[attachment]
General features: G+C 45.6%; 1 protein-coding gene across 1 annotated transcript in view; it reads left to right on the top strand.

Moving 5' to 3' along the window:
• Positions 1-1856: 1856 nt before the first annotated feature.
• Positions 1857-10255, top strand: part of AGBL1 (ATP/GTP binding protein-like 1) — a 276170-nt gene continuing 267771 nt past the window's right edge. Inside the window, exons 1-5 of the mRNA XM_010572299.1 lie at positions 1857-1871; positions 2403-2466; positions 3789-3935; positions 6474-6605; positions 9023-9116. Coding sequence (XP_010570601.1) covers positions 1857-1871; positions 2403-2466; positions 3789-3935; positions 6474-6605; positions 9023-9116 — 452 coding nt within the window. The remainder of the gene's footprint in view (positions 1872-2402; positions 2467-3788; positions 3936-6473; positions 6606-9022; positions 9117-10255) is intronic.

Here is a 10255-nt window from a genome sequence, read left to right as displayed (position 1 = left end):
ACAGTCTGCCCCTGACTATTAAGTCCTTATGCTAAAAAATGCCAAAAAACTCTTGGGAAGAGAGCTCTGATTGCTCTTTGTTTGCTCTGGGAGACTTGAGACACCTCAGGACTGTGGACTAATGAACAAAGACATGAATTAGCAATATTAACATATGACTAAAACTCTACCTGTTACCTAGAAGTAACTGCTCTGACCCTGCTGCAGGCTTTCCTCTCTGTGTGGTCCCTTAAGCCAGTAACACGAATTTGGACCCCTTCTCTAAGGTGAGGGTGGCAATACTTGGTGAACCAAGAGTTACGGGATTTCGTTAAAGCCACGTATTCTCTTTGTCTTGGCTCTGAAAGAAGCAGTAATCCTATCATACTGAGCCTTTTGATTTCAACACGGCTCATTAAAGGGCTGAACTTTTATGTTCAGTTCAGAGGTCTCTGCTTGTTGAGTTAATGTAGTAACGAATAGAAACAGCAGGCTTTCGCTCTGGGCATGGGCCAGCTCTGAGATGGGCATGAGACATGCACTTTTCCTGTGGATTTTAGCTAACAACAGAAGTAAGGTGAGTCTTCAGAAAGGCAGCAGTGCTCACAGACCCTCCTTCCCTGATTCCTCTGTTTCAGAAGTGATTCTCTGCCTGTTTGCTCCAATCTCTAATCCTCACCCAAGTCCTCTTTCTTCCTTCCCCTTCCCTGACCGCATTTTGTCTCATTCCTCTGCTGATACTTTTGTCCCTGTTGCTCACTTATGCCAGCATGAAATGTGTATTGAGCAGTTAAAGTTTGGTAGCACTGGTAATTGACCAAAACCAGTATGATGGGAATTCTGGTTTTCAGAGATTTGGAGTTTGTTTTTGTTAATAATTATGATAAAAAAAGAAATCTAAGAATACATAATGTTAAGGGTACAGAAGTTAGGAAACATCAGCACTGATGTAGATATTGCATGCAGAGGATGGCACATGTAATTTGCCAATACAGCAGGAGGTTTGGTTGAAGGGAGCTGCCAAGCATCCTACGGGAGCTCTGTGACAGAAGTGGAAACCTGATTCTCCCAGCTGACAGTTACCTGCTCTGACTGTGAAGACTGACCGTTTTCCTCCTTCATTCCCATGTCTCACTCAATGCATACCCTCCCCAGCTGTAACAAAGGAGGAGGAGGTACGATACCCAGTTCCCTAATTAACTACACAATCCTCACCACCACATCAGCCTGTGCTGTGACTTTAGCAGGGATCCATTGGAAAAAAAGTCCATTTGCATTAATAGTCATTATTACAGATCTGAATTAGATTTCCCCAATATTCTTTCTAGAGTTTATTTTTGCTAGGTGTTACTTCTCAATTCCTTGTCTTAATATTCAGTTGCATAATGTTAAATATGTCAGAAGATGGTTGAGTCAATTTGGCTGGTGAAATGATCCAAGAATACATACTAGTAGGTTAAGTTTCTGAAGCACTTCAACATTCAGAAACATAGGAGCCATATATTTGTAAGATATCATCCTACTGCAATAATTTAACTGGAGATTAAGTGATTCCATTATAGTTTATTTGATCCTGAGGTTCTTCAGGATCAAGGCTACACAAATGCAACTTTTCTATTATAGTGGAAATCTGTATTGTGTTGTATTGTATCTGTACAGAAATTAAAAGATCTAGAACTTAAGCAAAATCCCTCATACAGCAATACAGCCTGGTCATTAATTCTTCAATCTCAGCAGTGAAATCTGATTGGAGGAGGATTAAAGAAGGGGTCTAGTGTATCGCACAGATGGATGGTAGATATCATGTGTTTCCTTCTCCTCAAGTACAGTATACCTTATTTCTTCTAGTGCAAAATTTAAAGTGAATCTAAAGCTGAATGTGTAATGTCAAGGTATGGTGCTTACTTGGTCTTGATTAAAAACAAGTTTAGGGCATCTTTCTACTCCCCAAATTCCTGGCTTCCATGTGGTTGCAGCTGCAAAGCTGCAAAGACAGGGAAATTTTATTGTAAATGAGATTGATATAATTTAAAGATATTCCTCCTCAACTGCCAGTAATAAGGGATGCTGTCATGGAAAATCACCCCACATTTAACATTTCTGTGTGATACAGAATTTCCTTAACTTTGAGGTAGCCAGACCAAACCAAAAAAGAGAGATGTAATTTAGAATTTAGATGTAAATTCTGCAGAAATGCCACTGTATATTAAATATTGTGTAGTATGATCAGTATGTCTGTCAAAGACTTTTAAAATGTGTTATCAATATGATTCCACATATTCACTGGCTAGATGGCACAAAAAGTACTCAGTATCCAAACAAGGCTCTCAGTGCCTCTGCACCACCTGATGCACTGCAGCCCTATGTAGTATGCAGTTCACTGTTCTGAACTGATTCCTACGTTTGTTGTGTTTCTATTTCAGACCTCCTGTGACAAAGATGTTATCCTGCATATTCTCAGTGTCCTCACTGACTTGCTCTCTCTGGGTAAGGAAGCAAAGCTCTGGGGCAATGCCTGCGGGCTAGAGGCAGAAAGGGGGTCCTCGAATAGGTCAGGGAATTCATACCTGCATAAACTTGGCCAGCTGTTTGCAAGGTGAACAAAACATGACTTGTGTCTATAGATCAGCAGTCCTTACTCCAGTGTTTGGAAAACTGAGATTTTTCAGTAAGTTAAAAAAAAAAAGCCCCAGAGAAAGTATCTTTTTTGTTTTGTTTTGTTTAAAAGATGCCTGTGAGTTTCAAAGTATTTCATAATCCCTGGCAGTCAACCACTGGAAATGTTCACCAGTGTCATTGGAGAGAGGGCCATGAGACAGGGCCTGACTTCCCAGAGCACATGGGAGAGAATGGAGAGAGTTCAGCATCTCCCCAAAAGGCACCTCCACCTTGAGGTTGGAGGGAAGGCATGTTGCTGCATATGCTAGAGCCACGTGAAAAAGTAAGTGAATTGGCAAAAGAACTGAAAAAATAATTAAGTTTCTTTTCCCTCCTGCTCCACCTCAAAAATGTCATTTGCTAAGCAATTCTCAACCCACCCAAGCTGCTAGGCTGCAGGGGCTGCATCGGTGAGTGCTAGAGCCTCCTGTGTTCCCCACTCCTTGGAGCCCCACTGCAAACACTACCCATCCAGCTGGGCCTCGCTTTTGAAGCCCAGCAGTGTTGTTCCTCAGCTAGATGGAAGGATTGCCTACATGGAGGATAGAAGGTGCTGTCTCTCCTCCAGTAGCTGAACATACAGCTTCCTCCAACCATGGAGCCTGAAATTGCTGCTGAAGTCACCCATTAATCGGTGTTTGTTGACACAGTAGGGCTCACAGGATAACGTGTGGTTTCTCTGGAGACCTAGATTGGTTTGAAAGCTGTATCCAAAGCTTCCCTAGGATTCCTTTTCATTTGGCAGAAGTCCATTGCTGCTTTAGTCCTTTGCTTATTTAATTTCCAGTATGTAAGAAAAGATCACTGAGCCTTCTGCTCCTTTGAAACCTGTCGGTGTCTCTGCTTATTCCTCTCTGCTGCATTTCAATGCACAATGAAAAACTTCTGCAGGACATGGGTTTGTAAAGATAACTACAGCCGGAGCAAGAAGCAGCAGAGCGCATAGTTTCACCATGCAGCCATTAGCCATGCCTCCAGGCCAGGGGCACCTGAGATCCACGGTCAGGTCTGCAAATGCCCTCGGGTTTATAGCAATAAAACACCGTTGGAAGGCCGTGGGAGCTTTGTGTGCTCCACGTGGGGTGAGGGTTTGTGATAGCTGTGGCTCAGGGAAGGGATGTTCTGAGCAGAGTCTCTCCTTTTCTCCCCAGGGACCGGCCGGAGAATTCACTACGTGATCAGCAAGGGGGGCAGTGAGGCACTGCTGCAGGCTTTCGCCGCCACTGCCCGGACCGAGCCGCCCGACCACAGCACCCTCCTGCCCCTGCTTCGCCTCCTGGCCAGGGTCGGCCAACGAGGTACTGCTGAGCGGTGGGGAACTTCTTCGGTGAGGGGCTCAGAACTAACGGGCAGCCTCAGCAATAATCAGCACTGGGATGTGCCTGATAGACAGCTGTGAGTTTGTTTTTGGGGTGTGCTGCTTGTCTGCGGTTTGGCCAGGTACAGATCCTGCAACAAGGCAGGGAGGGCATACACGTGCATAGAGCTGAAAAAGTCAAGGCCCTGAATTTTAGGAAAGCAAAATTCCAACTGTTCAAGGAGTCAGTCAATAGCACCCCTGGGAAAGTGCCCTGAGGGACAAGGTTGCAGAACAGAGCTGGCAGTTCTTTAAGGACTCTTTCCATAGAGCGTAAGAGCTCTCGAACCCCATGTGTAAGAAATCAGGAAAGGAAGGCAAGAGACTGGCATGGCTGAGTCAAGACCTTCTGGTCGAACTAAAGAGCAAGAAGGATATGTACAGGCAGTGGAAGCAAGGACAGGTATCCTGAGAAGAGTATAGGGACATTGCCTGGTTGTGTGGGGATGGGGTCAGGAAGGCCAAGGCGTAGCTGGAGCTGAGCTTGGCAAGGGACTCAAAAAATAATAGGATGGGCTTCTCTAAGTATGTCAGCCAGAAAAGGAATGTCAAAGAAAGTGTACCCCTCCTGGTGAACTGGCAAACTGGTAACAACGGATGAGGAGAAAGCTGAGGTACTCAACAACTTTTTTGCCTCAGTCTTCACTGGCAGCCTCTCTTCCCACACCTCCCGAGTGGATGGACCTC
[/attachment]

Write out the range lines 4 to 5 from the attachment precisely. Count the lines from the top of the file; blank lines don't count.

• Positions 1857-10255, top strand: part of AGBL1 (ATP/GTP binding protein-like 1) — a 276170-nt gene continuing 267771 nt past the window's right edge. Inside the window, exons 1-5 of the mRNA XM_010572299.1 lie at positions 1857-1871; positions 2403-2466; positions 3789-3935; positions 6474-6605; positions 9023-9116. Coding sequence (XP_010570601.1) covers positions 1857-1871; positions 2403-2466; positions 3789-3935; positions 6474-6605; positions 9023-9116 — 452 coding nt within the window. The remainder of the gene's footprint in view (positions 1872-2402; positions 2467-3788; positions 3936-6473; positions 6606-9022; positions 9117-10255) is intronic.

Here is a 10255-nt window from a genome sequence, read left to right as displayed (position 1 = left end):